Switch it off!

I have often annoyed people by turning off lights in unoccupied rooms, whether in my house or elsewhere, regardless of who pays the electricity bills. Even with LED lights, zero is less consumption than a little, and no step toward survival is too small.

This is even more true on a large scale. Please read this BBC report on global energy waste because of unnecessary lighting.

Why do shop windows, building facades, advertisements need to blast light out into space when no one is around to see them?

Not only is this wasted energy that could be better used, but also it is one of the sources of pressure on the survival of many species of insects, birds and bats, prevents millions of people from ever experiencing the glory of a night sky, and is a handicap for astronomers.

After all, with modern technology, that shop window could have a movement sensor so the lights come on if a dog is passing.

About Dr Bob Rich

I am a professional grandfather. My main motivation is to transform society to create a sustainable world in which my grandchildren and their grandchildren in perpetuity can have a life, and a life worth living. This means reversing environmental idiocy that's now threatening us with extinction, and replacing culture of greed and conflict with one of compassion and cooperation.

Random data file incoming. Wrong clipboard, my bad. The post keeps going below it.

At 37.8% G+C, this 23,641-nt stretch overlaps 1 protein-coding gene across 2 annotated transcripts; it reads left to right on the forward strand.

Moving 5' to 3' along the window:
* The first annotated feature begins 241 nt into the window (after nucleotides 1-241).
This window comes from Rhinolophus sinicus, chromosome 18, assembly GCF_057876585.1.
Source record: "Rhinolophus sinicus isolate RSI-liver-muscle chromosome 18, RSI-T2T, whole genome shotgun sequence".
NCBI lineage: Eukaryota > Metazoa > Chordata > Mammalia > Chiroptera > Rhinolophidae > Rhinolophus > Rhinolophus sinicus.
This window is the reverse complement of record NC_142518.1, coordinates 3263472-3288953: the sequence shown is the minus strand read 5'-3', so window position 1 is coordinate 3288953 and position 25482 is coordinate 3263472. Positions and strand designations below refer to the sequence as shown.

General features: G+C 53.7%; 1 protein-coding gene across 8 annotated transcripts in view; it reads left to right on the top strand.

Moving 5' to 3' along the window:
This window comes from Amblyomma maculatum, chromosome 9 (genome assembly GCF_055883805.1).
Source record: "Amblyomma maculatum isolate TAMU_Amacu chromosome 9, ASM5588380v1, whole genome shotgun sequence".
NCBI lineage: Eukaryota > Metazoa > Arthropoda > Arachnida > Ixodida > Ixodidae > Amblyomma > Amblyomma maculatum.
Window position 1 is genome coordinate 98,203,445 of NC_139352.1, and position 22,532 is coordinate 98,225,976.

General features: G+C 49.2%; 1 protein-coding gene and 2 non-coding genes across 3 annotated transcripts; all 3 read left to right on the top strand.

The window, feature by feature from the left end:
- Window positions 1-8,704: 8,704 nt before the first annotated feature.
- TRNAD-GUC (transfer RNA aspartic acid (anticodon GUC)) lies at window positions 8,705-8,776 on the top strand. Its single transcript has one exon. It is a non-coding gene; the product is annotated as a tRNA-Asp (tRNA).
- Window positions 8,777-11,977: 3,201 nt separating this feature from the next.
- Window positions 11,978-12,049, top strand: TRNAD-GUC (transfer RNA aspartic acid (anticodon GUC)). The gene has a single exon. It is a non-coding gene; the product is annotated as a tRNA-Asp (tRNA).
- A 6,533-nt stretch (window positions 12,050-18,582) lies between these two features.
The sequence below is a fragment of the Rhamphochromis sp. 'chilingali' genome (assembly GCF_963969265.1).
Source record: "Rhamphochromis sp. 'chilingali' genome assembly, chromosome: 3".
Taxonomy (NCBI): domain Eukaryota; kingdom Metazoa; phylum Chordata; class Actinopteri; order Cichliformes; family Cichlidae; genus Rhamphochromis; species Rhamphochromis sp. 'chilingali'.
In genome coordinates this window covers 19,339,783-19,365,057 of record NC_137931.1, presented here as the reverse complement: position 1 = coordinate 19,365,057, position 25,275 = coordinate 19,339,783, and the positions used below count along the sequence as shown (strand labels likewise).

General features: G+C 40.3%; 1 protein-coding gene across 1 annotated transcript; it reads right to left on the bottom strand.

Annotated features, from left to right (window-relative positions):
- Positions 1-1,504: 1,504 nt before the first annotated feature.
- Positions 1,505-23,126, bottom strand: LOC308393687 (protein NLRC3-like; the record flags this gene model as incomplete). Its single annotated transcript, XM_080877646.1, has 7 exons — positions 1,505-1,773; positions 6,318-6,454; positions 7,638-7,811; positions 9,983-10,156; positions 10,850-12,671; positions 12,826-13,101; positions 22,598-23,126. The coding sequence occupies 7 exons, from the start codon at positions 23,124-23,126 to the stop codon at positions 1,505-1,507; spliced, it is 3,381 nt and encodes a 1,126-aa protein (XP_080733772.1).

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3 Responses to Switch it off!

  1. Joan Y. Edwards says:

    Dear Bob,
    Great idea to check to make sure the lights are off if you are not using them! Thanks for positing about it!

    Sincerely,
    Joan

    Liked by 2 people

  2. Carolyn Howard-Johnson says:

    The first time I was introduced to the term “light pollution” was probably about 25 years ago. I was on a sailboat, part of a tour to the Galapagos and our tour guide was an expat American Ph.D. from Michigan or Minnesota, I think. He was going to hoist the sail and lecture us on the Southern Cross in the night sky. He assured us there would be one. 1. We were in the Southern Hemisphere–your half, I believe, Bob. 2. It was not cloudy. 3. It was one of the few places–even then–that did not suffer from “light pollution.”4.It was many miles off the Ecuadorian Coast in a land that was already limiting their economic opportunities in order to protect their natural wonders. And, wonder of wonders, there it was. A night sky that looked like the Planetarium sky in New York. Since then, I have traveled all the oceans of the world and never again looked out on anything like it in nature. No matter the hemisphere. No matter the nautical position. I have seen photographs, of the Milky Way taken recently that are just as beautiful. But the opportunities. So rare. Early humans were indeed fortunate.

    Liked by 2 people

    • Dr Bob Rich says:

      I remember being on night sentry duty in the army, being amazed at the night sky above. It made me feel infinitesimally tiny while at the same time a part of the Universe.
      Very few people in western countries have had the opportunity for such an experience.

      Liked by 1 person

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